Studies claim to show that the poster is wrong.
Eight major studies of identical twins in Australia, the U.S., and Scandinavia during the last two decades all arrive at the same conclusion: gays were not born that way.
â€œAt best genetics is a minor factor,â€ says Dr. Neil Whitehead, PhD. Whitehead worked for the New Zealand government as a scientific researcher for 24 years, then spent four years working for the United Nations and International Atomic Energy Agency. Most recently, he serves as a consultant to Japanese universities about the effects of radiation exposure. His PhD is in biochemistry and statistics.
Baby, you were born this way.â€ As soon as Lady Gaga sang these words on her smash hit “Born This Way,” they became a rallying cry for gay people around the world, an anthem for sexual minorities facing discrimination. The shiny, catchy song carries an empowering (if simple) message: Donâ€™t be ashamed about being gay, or bi, or trans, or anythingâ€”thatâ€™s just how you were born. Gaga later named her anti-bullying charity after the same truism, and two filmmakers borrowed it for their documentary exposing homophobia in Africa. A popular “Born This Way” blog encourages users to submit reflections on â€œtheir innate LGBTQ selves.â€ Need a quick, pithy riposte against anti-gay bigotry? Baby, we were born this way.
But were we? Thatâ€™s the foundational question behind the gay rights movementâ€”and its opponents. If gay people were truly born that way, the old canard of homosexuality as a â€œlifestyle choiceâ€ (or â€œsexual preferenceâ€) is immediately disproven. But if gay people werenâ€™t born that way, if scientists were unable to find any biological basis for sexual orientation, then the Family Research Council crowd could claim vindication in its fight to label homosexuality unnatural, harmful, and against nature.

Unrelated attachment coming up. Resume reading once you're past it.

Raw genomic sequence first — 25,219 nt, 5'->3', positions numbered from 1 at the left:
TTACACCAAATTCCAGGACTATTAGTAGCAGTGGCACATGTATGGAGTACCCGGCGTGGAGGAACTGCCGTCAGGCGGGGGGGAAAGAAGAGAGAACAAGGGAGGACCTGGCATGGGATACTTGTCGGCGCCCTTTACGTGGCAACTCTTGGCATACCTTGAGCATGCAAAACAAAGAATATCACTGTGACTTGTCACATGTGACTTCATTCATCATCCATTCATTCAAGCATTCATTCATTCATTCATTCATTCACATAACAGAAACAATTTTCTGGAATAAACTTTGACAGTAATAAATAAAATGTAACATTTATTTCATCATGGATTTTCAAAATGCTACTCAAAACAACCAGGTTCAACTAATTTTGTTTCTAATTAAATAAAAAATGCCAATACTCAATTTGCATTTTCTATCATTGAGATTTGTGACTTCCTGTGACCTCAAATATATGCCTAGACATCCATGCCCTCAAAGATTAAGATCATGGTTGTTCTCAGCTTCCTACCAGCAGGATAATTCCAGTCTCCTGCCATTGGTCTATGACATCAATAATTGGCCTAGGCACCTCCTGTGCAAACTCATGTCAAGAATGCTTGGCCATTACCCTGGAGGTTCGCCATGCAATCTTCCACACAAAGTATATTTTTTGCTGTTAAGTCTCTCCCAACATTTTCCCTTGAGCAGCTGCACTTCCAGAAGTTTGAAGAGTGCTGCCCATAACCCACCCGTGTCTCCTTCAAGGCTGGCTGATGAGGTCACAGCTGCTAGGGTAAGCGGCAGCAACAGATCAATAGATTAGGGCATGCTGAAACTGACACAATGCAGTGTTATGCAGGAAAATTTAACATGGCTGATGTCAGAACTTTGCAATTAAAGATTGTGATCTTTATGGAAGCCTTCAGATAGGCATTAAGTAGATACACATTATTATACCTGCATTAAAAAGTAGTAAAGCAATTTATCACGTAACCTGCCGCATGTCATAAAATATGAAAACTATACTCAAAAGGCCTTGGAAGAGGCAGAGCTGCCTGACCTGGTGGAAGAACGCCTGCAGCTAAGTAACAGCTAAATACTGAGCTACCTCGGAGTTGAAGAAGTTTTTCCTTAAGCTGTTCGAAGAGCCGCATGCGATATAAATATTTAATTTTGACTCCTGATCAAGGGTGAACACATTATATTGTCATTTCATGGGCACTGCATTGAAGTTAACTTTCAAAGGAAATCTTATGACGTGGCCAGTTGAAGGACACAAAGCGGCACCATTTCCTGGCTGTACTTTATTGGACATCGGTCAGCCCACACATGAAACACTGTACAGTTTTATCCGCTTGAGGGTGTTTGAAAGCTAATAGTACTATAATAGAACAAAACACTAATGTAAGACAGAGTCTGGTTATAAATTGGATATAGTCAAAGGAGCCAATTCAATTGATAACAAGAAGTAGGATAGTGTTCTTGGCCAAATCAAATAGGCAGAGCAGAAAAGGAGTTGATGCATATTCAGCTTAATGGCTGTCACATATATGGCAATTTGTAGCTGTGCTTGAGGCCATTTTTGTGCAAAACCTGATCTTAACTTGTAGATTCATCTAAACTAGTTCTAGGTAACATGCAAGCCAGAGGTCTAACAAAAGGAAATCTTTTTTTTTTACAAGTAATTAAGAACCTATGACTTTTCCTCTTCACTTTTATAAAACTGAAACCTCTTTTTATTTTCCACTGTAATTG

In recent years, scientists have proposed various speculative biological bases for homosexuality but never settled on an answer. As researchers draw closer to uncovering an explanation, however, a new question has arisen: What if in some cases sexuality is caused by an identifiable chemical process in the womb? What if, in other words, homosexuality can potentially be prevented? That is one implication of one of the most widely accepted hypotheses thus far proposed. And if itâ€™s true, it could turn out to be a blow for the gay rights movement.
Some of the strongest current evidence that some people are born gay is based on a phenomenon called the fraternal birth order effect. Several peer-reviewed studies have shown that men with older biological brothers are likelier to be gay than men with older sisters or no older siblings. The likelihood of being gay increases by about 33 percent with each additional older brother.